In order to get the full graph of z = N F G N F G for SSTSs, we have to use six figures since there exist cutoffs caused by the drawing software. In Figure 3a, we plot the function of N F G ( ρ A B ) N F G ( ρ A B ) for SSTSs ρ A B with 0 n ¯ 50 and 0 < μ 1 . It is clear that, when 15 n ¯ 50 , one has 0 N F G ( ρ A B ) N F G ( ρ A B ) 0.003 . Figure 3b shows that 0 N F G ( ρ A B ) N F G ( ρ A B ) 0.025 if 5 n ¯ 15 and 0 < μ 1 . The cases when 0 n ¯ 5 and 0 n ¯ 2 are shown in Figure 4a and Figure 4b, respectively. Accordingly, one can tell that 0 N F G ( ρ A B ) N F G ( ρ A B ) 0.12 if 2 n ¯ 5 and 0 N F G ( ρ A B ) N F G ( ρ A B ) 0.25 when 0 n ¯ 2 . Hence, for any Gaussian state ρ A B ( n ¯ , μ ) with 0 n ¯ 50 and 0 < μ 1 , one can conclude that 0 N F G ( ρ A B ) N F G ( ρ A B ) 0.12 . When the average photon number gets bigger, as shown in Figure 5a,b, one has 0 N F G ( ρ A B ) N F G ( ρ A B ) 0.0002 if 60 n ¯ 100 ; when 50 n ¯ 60 , it holds that 0 N F G ( ρ A B ) N F G ( ρ A B ) 0.0004 . This means that, though N F G ( ρ A B ( n ¯ , μ ) ) < N F G ( ρ A B ( n ¯ , μ ) ) for small n ¯ , the difference between them is very small. For large n ¯ , as lim n ¯ N F G ( ρ ( n ¯ , μ ) ) = 1 ( 1 μ 2 ) 2 ( 1 1 2 μ 2 ) 2 < 1 , while lim n ¯ N F G ( ρ ( n ¯ , μ ) ) = 1 , we see that N F G ( ρ A B ( n ¯ , μ ) ) > N F G ( ρ A B ( n ¯ , μ ) ) for large n ¯ and 0 < μ < 1 , and the difference between them may be very big. This can be seen by the fact lim μ 0 ( 1 ( 1 μ 2 ) 2 ( 1 1 2 μ 2 ) 2 ) = 0 . For the special case μ = 1 , we have:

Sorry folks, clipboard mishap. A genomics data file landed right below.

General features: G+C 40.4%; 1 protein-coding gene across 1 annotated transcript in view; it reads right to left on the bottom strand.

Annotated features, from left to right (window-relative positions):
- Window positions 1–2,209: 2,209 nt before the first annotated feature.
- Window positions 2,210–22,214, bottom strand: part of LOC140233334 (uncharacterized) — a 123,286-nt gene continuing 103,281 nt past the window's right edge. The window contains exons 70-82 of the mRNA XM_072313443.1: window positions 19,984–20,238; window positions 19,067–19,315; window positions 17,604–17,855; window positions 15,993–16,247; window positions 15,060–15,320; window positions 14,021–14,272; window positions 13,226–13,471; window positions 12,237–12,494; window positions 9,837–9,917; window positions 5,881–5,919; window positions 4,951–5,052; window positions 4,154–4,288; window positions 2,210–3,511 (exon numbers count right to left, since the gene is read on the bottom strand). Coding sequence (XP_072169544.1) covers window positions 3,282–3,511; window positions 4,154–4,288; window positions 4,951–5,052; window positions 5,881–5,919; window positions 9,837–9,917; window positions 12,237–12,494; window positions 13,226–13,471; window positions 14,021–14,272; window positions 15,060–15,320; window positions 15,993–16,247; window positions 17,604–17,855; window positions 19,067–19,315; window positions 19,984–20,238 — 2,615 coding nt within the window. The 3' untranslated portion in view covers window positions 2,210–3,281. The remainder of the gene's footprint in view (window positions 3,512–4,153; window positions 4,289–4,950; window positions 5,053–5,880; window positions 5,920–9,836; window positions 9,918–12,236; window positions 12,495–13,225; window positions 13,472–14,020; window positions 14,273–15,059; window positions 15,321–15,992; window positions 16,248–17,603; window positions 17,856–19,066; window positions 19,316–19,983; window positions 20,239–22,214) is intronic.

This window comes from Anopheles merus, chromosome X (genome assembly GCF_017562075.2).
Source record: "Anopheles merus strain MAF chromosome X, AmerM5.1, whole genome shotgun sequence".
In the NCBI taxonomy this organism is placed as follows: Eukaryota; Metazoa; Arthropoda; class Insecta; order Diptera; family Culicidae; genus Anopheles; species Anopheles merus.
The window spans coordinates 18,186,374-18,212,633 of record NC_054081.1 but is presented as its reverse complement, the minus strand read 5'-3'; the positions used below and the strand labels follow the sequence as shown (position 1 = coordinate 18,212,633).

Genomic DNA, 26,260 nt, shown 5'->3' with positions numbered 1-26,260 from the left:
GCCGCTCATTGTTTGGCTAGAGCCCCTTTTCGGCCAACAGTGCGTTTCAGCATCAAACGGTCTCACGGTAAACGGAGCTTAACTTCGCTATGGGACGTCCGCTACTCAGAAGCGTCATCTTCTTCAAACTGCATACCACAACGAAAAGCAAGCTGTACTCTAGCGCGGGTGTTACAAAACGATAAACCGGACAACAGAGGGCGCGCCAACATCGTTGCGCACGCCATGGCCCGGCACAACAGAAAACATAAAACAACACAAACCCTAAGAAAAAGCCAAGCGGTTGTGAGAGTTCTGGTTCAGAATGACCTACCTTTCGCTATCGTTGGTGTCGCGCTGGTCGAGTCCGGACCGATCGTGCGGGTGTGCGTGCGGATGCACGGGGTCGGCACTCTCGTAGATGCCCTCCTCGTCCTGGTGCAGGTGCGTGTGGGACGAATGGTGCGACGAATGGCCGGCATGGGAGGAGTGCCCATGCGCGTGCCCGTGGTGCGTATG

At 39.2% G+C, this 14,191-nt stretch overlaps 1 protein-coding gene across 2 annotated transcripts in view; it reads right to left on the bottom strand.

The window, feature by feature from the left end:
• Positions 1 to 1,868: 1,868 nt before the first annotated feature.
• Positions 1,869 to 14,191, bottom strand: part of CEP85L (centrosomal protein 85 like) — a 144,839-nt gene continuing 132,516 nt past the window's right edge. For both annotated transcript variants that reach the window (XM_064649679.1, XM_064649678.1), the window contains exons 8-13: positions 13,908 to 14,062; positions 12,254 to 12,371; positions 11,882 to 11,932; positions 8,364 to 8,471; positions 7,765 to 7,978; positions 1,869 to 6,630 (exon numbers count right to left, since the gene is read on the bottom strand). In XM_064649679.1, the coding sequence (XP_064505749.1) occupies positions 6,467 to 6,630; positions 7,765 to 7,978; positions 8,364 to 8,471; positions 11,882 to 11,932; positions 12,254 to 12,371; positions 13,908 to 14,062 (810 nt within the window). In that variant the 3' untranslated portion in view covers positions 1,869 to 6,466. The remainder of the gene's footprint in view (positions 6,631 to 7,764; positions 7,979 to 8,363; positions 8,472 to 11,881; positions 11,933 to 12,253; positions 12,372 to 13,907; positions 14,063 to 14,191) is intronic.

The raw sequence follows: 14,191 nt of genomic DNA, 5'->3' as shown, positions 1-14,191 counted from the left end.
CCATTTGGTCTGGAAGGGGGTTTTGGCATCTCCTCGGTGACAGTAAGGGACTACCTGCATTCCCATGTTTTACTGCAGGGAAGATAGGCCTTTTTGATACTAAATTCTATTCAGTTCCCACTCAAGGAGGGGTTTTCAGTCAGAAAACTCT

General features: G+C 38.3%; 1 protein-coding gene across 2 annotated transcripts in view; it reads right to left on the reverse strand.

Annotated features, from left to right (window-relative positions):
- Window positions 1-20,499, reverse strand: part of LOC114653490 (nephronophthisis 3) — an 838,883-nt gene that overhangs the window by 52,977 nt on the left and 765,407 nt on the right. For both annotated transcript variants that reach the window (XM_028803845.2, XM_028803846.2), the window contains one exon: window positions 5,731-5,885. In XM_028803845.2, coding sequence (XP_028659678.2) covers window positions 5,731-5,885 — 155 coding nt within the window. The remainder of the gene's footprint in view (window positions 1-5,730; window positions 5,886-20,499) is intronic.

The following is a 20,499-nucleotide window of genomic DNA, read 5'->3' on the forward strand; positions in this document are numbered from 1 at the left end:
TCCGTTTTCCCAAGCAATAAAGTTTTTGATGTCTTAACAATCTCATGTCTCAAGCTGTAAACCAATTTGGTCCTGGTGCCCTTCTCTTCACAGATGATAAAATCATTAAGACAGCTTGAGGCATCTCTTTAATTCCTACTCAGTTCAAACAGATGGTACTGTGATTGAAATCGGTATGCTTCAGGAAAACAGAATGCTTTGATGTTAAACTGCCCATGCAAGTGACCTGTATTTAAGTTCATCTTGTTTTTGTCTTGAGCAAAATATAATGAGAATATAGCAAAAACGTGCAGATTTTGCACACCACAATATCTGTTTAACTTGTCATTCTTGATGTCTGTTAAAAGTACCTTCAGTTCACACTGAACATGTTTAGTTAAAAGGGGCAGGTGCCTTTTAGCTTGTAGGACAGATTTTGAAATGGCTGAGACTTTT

N F G ( ρ ( n ¯ , 1 ) ) = 1 1 ( 1 + 2 n ¯ + 2 n ¯ 2 ) 2 1 as n ¯ .
It is clear that N F G ( ρ A B ( n ¯ , 1 ) ) is bigger than N F G ( ρ A B ( n ¯ , 1 ) ) for every n ¯ , but the difference between them is very small.
In summary, we can conclude that, if 0 < μ < 1 , on the whole, the behavior of N F G is better than N F G in detecting correlation contained in an SSTS.
From the above analysis, for Gaussian states, the quantity N F G describes the same quantum correlation as D, D G , and Q. Furthermore, the quantity N F G we proposed has no ancilla problem; for a fixed SSTS ρ A B ( n ¯ , μ ) , N F G ( ρ A B ( n ¯ , μ ) ) is bigger than that of D G and Q in scale, which makes it better at detecting non-product Gaussian states; taking into consideration the physic resources consumed during the measurement process, N F G consumes less and simpler resources compared with D, D G , and Q, since we use only part of unitary measurements, while the other three use all GPOVMs. Therefore, the quantity N F G is a reasonable choice to quantify such Gaussian quantum correlations.
Also notice that, in [14], for any two-mode Gaussian state ρ A B with CM Γ , the quantum correlation named Gaussian response of discord ( G D R x ) is proposed, where the index x stands for trace, Hellinger, or Bures distance. Precisely, with metrics d t r ( ρ , σ ) = ρ σ 1 , d H e l = tr ( ρ σ ) 2 and d B u ( ρ , σ ) = 2 ( 1 F ( ρ , σ ) ) ,
G D R x ( ρ A B ) : = min S A N x d x 2 ( ρ A B , ρ ˜ A B ) ,